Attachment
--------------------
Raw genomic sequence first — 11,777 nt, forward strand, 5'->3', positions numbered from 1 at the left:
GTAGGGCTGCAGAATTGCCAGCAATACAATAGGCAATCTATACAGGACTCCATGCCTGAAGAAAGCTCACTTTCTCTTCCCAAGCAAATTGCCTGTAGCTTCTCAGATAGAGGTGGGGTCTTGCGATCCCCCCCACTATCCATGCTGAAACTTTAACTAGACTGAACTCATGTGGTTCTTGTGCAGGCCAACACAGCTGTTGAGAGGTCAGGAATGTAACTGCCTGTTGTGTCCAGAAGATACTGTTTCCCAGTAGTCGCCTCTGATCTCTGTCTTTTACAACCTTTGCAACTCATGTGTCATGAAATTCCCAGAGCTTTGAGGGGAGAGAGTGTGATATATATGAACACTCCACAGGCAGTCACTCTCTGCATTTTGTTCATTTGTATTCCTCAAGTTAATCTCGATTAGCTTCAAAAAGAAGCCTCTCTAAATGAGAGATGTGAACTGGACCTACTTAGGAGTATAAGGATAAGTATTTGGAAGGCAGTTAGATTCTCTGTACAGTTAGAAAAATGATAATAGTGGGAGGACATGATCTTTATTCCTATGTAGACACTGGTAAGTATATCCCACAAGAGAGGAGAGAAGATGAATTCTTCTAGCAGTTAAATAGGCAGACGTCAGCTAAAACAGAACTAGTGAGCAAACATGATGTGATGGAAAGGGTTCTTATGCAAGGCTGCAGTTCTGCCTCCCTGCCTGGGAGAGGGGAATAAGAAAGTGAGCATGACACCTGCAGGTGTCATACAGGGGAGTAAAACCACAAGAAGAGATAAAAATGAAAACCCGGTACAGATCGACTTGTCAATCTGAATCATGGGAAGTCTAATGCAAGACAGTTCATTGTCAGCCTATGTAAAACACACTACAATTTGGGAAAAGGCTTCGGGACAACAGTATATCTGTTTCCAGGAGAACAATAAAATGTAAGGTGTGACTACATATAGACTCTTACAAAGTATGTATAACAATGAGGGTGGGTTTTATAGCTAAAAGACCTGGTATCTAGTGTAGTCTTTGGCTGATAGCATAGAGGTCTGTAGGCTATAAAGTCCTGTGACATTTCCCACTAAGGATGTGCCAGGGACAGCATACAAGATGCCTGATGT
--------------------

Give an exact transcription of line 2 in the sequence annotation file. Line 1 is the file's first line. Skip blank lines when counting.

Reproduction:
GTAGGGCTGCAGAATTGCCAGCAATACAATAGGCAATCTATACAGGACTCCATGCCTGAAGAAAGCTCACTTTCTCTTCCCAAGCAAATTGCCTGTAGCTTCTCAGATAGAGGTGGGGTCTTGCGATCCCCCCCACTATCCATGCTGAAACTTTAACTAGACTGAACTCATGTGGTTCTTGTGCAGGCCAACACAGCTGTTGAGAGGTCAGGAATGTAACTGCCTGTTGTGTCCAGAAGATACTGTTTCCCAGTAGTCGCCTCTGATCTCTGTCTTTTACAACCTTTGCAACTCATGTGTCATGAAATTCCCAGAGCTTTGAGGGGAGAGAGTGTGATATATATGAACACTCCACAGGCAGTCACTCTCTGCATTTTGTTCATTTGTATTCCTCAAGTTAATCTCGATTAGCTTCAAAAAGAAGCCTCTCTAAATGAGAGATGTGAACTGGACCTACTTAGGAGTATAAGGATAAGTATTTGGAAGGCAGTTAGATTCTCTGTACAGTTAGAAAAATGATAATAGTGGGAGGACATGATCTTTATTCCTATGTAGACACTGGTAAGTATATCCCACAAGAGAGGAGAGAAGATGAATTCTTCTAGCAGTTAAATAGGCAGACGTCAGCTAAAACAGAACTAGTGAGCAAACATGATGTGATGGAAAGGGTTCTTATGCAAGGCTGCAGTTCTGCCTCCCTGCCTGGGAGAGGGGAATAAGAAAGTGAGCATGACACCTGCAGGTGTCATACAGGGGAGTAAAACCACAAGAAGAGATAAAAATGAAAACCCGGTACAGATCGACTTGTCAATCTGAATCATGGGAAGTCTAATGCAAGACAGTTCATTGTCAGCCTATGTAAAACACACTACAATTTGGGAAAAGGCTTCGGGACAACAGTATATCTGTTTCCAGGAGAACAATAAAATGTAAGGTGTGACTACATATAGACTCTTACAAAGTATGTATAACAATGAGGGTGGGTTTTATAGCTAAAAGACCTGGTATCTAGTGTAGTCTTTGGCTGATAGCATAGAGGTCTGTAGGCTATAAAGTCCTGTGACATTTCCCACTAAGGATGTGCCAGGGACAGCATACAAGATGCCTGATGT